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Asian Tribune is published by E-LANKA MEDIA(PVT)Ltd. Vol. 20 No. 110

The Cyprus Issue: What Is the Next Step?

*By Abdul Jaleel Al Marhoon

During two visits I made last year to Northern Cyprus, I was destined to stand over some "neutral lands" as well as those divided by ramparts in both Famagusta and Nicosia. To tell the truth it is a very disheartening sight, because the lay individual on both sides is the one, who is paying the price for this unnatural situation, which has been going on for so long.

The Cypriot authorities on both of the Greek and Turkish sides have agreed in the year 2003 to decrease the restrains on visitations between the two halves of the island and to establish five crossing points on the green line, but the conundrum remains.

On the 8th of last December, Turkey announced officially its approval to open a sea port and an airport for the Greek Cypriot ships and airplanes for a year while a comprehensive settlement is reached for the Cypriot issue, Ankara conditioned that with the European Union opening up a similar number of airports and seaports in Turkish Cyprus.

But Greek Cyprus was very hasty to decline the Turkish offer, making it clear that it could agree to open any of the airports in Turkish Cyprus for international flights except for those heading for Turkey.

According to many sources, when Turkey announced to the Finnish presidency of the European Union in the first of last December of its approval to open an airport and a sea port to facilitate the shipping movement coming from Greek Cyprus, its proposition was based on mutual compromises. The Associated Press conveyed from Finnish source its conformation that the Turkish offer "was coupled with conditions", one of which is putting an end to the isolation of Turkish Cypriots.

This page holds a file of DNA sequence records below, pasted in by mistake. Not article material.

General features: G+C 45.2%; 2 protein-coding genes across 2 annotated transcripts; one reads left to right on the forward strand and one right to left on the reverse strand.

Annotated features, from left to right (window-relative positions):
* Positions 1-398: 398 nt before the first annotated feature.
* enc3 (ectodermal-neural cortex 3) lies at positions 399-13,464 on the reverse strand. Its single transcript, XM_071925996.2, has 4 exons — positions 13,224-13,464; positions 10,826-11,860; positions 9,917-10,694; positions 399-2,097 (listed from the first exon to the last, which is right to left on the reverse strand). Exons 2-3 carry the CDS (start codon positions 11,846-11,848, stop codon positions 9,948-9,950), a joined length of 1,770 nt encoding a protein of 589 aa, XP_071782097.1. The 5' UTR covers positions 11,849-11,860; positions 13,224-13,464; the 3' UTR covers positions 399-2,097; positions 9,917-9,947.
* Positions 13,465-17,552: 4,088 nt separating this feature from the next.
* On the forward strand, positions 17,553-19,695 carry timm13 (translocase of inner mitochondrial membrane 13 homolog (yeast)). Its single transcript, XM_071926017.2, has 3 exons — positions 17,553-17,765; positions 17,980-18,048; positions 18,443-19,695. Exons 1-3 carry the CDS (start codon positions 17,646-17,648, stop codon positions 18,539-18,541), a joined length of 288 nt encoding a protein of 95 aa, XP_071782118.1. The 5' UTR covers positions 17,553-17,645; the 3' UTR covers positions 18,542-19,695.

On the other hand Anatolia Press Agency said that the Turkish offer is linked to the European Union Ending the isolation of the Turkish Cypriots by allowing commercial activities via Ercan Airport and Famagusta seaport, in the same context Reuters conveyed from a source in the Turkish Foreign Ministry "it is a two sided agreement. We demand opening of the same numbers of seaports and airports on both sides".

At the end the Turkish was not meant to see the light, and the Cypriot conundrum remains in its place. Embracing this proposal could have rippled the stagnant waters, a price which is paid by Cypriot individuals in the North and the South, but in differing portions.